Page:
Academic journal article Management Revue

New Directions in Organizational Behaviour?**

Academic journal article Management Revue

New Directions in Organizational Behaviour?**

Article excerpt

Organizational behaviour research possesses some endemic problems which constrict its progress. This introduction to Management Revue's special issue on organizational behaviour debates six deficiencies in the current research: an unclear conception of how to understand the "organizational" in organizational behaviour; the lack of studies which connect micro- and macro-behaviour; a sterile concentration on the study of relationships instead of mechanisms; a superficial understanding of the practical side of organizational behaviour research; an ignorance of the upheavals in the world of work; and a stagnation in theoretical developments. The last section introduces other articles in this issue of Management Revue.

Key words: Organizational Behaviour, Micro-Macro Link, Behavioural Mechanisms, Praxeology

Why new directions in organizational behaviour? Is organizational behaviour research not prospering? Didn't it produce much in the way of interesting knowledge? To deny the merits of organizational behaviour research would certainly be foolish. It has profoundly advanced our understanding of the world of work and it has given us valuable prompts to improve working conditions.1 Nevertheless organizational behaviour research possesses some endemic problems which constrict its progress. In what follows I will enter into six debates on current research. The deliberations centre on widespread misunderstandings and bad habits that need rethinking and thus lead to new directions in organizational behaviour research. In the last section I describe the intentions and content of the articles in this issue of Management Revue and how they contribute to tackling the debated problems.

1. What is organizational behaviour?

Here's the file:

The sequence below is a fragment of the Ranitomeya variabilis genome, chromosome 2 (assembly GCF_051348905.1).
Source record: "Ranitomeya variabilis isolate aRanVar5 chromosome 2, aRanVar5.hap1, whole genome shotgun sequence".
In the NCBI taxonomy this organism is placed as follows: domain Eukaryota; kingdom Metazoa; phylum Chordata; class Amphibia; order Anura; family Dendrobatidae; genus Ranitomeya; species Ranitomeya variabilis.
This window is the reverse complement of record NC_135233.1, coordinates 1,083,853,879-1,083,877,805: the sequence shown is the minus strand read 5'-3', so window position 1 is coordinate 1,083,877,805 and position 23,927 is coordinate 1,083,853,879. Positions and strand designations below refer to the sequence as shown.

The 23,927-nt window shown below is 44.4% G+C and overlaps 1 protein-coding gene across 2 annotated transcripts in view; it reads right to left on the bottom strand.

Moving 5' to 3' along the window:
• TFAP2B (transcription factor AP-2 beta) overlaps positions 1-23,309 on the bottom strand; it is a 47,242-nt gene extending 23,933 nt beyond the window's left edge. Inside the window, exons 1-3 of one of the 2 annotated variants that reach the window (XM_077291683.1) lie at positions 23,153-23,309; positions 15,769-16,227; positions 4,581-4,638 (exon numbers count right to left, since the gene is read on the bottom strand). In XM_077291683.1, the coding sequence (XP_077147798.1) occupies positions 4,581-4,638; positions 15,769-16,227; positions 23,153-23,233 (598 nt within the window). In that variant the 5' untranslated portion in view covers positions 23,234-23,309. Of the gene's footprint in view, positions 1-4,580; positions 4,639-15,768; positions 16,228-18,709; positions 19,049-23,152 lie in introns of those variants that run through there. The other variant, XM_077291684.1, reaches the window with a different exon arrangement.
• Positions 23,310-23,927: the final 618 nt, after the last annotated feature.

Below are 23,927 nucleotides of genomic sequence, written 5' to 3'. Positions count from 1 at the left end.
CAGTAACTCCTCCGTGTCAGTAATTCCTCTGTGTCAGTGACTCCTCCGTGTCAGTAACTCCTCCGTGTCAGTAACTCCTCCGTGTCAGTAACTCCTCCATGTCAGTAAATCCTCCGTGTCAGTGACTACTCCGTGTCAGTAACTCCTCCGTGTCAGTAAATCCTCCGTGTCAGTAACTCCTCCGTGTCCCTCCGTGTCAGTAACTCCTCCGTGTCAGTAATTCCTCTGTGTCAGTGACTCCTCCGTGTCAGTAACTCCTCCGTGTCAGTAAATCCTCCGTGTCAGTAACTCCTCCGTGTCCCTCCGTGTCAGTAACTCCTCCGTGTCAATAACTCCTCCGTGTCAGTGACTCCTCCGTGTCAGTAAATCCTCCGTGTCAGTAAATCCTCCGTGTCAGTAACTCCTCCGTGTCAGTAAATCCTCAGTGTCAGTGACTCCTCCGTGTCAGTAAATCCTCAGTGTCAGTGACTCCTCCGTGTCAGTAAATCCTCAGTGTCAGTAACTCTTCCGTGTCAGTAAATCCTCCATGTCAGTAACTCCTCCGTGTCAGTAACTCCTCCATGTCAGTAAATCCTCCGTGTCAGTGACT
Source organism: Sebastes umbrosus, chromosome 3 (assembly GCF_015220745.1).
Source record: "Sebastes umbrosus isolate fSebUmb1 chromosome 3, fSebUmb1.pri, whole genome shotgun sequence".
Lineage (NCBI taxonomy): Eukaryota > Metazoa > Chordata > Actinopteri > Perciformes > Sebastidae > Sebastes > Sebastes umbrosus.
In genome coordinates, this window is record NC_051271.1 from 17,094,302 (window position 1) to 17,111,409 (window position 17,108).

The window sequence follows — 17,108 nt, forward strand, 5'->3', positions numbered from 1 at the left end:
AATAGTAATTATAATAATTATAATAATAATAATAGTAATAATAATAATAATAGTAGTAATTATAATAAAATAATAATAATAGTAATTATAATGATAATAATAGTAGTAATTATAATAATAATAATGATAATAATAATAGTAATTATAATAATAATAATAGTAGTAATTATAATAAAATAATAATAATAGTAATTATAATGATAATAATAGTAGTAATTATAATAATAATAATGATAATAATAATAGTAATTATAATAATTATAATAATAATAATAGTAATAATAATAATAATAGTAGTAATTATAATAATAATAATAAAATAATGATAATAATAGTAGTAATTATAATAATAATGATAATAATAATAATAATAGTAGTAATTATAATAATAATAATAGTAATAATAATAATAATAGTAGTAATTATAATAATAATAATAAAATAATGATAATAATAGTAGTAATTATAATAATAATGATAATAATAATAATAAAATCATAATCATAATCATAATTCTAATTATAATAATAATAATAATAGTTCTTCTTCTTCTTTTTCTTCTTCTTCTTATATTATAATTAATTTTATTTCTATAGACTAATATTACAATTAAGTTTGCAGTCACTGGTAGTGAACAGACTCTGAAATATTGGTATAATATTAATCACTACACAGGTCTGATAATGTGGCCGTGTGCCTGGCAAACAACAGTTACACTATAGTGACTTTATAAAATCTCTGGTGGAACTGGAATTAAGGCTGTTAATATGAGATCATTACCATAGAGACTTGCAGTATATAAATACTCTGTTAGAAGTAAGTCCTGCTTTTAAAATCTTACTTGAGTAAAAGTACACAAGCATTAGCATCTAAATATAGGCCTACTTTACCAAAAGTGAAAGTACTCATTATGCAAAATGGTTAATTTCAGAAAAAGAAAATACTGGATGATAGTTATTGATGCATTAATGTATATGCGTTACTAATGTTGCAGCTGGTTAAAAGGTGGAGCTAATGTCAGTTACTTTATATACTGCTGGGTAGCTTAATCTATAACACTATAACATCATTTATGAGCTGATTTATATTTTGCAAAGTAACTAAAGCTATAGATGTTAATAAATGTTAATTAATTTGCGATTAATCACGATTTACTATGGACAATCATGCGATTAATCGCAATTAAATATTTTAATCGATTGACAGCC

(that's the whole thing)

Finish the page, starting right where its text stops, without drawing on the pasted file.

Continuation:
The first question deserving greater attention is simply in what sense do the studies assembled under the heading of organizational behaviour truly speak about organisational behaviour, i.e. about behaviour that is peculiarly "organizational". Certainly job satisfaction and the other main topics in the literature on organizational behaviour such as job performance, justice perceptions, leadership, and group decision making, have something to do with organizations. Jobs are normally done in organizations, fairness refers to payment and careers which play a major role in organizations, leadership is a question of significance for every superior, and the groups under study are often work groups which do their jobs in organizations. But that is perhaps all. Looking at the research field of "organizational behaviour" it seems as though it would suffice to speak of "behaviour studied within organizations" and consequently there would be no need to refer to a term like "organizational behaviour" at all. see, for example, the readings of Huseman/Carroll (1979) where organizational dimensions are covered in only one out of nine chapters and even in this chapter the question of the organizational impact is not really discussed. Instead one can find some very generalised deliberations on organizational design, the matrix organization and the contingency approach. The only exception is an article by Chris Argyris which critically describes some differences between the needs of individuals and the requirements of jobs. Similarly in the readings of Staw (1991) very few of the forty articles contain any reference to the characteristics of organizations. One article entitled "corporations, culture, and commitment" does indeed touch directly on our question, but on closer inspection it merely provides some shallow insights along the lines of culture being critical to developing "intensity and dedication"- characteristics that are described as ingredients of successful firms. Five of the articles in the Staw readings appear to contain at least an indirect reference to our question because their subject matter contains something relating to the management of organizational innovation. But on delving deeper it transpkes that two of them don't really get near the question at all. …

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